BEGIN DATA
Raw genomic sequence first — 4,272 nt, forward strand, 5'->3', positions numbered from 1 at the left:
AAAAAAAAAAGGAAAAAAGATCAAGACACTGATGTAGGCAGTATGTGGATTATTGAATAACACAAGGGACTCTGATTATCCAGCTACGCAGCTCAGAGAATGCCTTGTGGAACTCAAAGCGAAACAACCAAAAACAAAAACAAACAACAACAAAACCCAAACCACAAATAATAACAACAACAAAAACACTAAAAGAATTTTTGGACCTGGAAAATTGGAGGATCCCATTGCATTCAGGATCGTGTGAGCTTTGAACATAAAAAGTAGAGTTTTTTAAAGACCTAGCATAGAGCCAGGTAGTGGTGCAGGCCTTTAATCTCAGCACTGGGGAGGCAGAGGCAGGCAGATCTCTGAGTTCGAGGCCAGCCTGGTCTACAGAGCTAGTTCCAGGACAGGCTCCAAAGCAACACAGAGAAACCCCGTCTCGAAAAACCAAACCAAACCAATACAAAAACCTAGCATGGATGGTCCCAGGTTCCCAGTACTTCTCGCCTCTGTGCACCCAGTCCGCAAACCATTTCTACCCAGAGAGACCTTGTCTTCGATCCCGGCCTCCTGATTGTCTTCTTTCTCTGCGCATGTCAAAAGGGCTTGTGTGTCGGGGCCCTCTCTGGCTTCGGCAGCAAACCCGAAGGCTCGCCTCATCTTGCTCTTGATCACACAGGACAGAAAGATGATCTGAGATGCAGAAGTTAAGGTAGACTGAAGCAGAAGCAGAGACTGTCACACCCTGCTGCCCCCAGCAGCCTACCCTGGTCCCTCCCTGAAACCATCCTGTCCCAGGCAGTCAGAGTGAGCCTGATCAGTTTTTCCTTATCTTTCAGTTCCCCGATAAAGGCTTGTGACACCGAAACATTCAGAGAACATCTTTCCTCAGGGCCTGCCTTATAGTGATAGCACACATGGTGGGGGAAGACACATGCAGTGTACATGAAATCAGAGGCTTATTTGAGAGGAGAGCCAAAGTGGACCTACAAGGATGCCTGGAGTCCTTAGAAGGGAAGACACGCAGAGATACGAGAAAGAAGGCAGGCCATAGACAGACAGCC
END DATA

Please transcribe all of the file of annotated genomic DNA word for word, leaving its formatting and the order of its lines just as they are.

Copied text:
Raw genomic sequence first — 4,272 nt, forward strand, 5'->3', positions numbered from 1 at the left:
AAAAAAAAAAGGAAAAAAGATCAAGACACTGATGTAGGCAGTATGTGGATTATTGAATAACACAAGGGACTCTGATTATCCAGCTACGCAGCTCAGAGAATGCCTTGTGGAACTCAAAGCGAAACAACCAAAAACAAAAACAAACAACAACAAAACCCAAACCACAAATAATAACAACAACAAAAACACTAAAAGAATTTTTGGACCTGGAAAATTGGAGGATCCCATTGCATTCAGGATCGTGTGAGCTTTGAACATAAAAAGTAGAGTTTTTTAAAGACCTAGCATAGAGCCAGGTAGTGGTGCAGGCCTTTAATCTCAGCACTGGGGAGGCAGAGGCAGGCAGATCTCTGAGTTCGAGGCCAGCCTGGTCTACAGAGCTAGTTCCAGGACAGGCTCCAAAGCAACACAGAGAAACCCCGTCTCGAAAAACCAAACCAAACCAATACAAAAACCTAGCATGGATGGTCCCAGGTTCCCAGTACTTCTCGCCTCTGTGCACCCAGTCCGCAAACCATTTCTACCCAGAGAGACCTTGTCTTCGATCCCGGCCTCCTGATTGTCTTCTTTCTCTGCGCATGTCAAAAGGGCTTGTGTGTCGGGGCCCTCTCTGGCTTCGGCAGCAAACCCGAAGGCTCGCCTCATCTTGCTCTTGATCACACAGGACAGAAAGATGATCTGAGATGCAGAAGTTAAGGTAGACTGAAGCAGAAGCAGAGACTGTCACACCCTGCTGCCCCCAGCAGCCTACCCTGGTCCCTCCCTGAAACCATCCTGTCCCAGGCAGTCAGAGTGAGCCTGATCAGTTTTTCCTTATCTTTCAGTTCCCCGATAAAGGCTTGTGACACCGAAACATTCAGAGAACATCTTTCCTCAGGGCCTGCCTTATAGTGATAGCACACATGGTGGGGGAAGACACATGCAGTGTACATGAAATCAGAGGCTTATTTGAGAGGAGAGCCAAAGTGGACCTACAAGGATGCCTGGAGTCCTTAGAAGGGAAGACACGCAGAGATACGAGAAAGAAGGCAGGCCATAGACAGACAGCC